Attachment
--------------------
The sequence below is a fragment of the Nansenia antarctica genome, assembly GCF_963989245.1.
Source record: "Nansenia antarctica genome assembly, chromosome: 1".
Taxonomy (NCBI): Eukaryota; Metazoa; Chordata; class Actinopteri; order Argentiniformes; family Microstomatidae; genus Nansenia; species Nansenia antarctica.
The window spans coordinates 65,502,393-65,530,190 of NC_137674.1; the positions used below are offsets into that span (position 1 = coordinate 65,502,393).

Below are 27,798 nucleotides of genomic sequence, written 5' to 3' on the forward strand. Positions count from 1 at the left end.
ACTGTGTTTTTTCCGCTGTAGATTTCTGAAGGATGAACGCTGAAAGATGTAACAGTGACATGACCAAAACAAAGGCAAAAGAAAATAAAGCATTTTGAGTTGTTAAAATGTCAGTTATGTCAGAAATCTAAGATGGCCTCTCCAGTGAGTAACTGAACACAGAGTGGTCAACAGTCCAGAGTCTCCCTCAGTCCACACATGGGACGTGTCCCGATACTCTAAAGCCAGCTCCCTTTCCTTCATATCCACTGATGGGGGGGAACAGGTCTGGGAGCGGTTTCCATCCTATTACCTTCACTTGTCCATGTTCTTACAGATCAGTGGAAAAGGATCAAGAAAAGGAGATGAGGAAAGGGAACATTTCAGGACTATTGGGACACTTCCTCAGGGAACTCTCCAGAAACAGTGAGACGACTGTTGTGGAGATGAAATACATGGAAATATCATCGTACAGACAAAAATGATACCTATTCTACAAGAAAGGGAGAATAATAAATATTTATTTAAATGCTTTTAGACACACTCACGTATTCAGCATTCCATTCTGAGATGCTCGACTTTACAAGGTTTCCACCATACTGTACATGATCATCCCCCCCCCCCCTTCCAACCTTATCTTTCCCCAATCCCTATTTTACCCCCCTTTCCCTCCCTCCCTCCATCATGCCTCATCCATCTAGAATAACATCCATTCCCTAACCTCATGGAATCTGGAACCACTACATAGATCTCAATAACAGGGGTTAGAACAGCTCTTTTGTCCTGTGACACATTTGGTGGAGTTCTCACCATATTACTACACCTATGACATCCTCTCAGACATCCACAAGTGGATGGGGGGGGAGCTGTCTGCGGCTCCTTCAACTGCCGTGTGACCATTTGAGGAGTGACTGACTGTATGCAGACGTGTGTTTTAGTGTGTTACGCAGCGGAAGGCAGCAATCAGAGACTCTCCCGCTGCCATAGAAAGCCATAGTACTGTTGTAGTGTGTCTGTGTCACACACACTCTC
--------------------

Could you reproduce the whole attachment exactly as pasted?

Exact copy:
The sequence below is a fragment of the Nansenia antarctica genome, assembly GCF_963989245.1.
Source record: "Nansenia antarctica genome assembly, chromosome: 1".
Taxonomy (NCBI): Eukaryota; Metazoa; Chordata; class Actinopteri; order Argentiniformes; family Microstomatidae; genus Nansenia; species Nansenia antarctica.
The window spans coordinates 65,502,393-65,530,190 of NC_137674.1; the positions used below are offsets into that span (position 1 = coordinate 65,502,393).

Below are 27,798 nucleotides of genomic sequence, written 5' to 3' on the forward strand. Positions count from 1 at the left end.
ACTGTGTTTTTTCCGCTGTAGATTTCTGAAGGATGAACGCTGAAAGATGTAACAGTGACATGACCAAAACAAAGGCAAAAGAAAATAAAGCATTTTGAGTTGTTAAAATGTCAGTTATGTCAGAAATCTAAGATGGCCTCTCCAGTGAGTAACTGAACACAGAGTGGTCAACAGTCCAGAGTCTCCCTCAGTCCACACATGGGACGTGTCCCGATACTCTAAAGCCAGCTCCCTTTCCTTCATATCCACTGATGGGGGGGAACAGGTCTGGGAGCGGTTTCCATCCTATTACCTTCACTTGTCCATGTTCTTACAGATCAGTGGAAAAGGATCAAGAAAAGGAGATGAGGAAAGGGAACATTTCAGGACTATTGGGACACTTCCTCAGGGAACTCTCCAGAAACAGTGAGACGACTGTTGTGGAGATGAAATACATGGAAATATCATCGTACAGACAAAAATGATACCTATTCTACAAGAAAGGGAGAATAATAAATATTTATTTAAATGCTTTTAGACACACTCACGTATTCAGCATTCCATTCTGAGATGCTCGACTTTACAAGGTTTCCACCATACTGTACATGATCATCCCCCCCCCCCCTTCCAACCTTATCTTTCCCCAATCCCTATTTTACCCCCCTTTCCCTCCCTCCCTCCATCATGCCTCATCCATCTAGAATAACATCCATTCCCTAACCTCATGGAATCTGGAACCACTACATAGATCTCAATAACAGGGGTTAGAACAGCTCTTTTGTCCTGTGACACATTTGGTGGAGTTCTCACCATATTACTACACCTATGACATCCTCTCAGACATCCACAAGTGGATGGGGGGGGAGCTGTCTGCGGCTCCTTCAACTGCCGTGTGACCATTTGAGGAGTGACTGACTGTATGCAGACGTGTGTTTTAGTGTGTTACGCAGCGGAAGGCAGCAATCAGAGACTCTCCCGCTGCCATAGAAAGCCATAGTACTGTTGTAGTGTGTCTGTGTCACACACACTCTC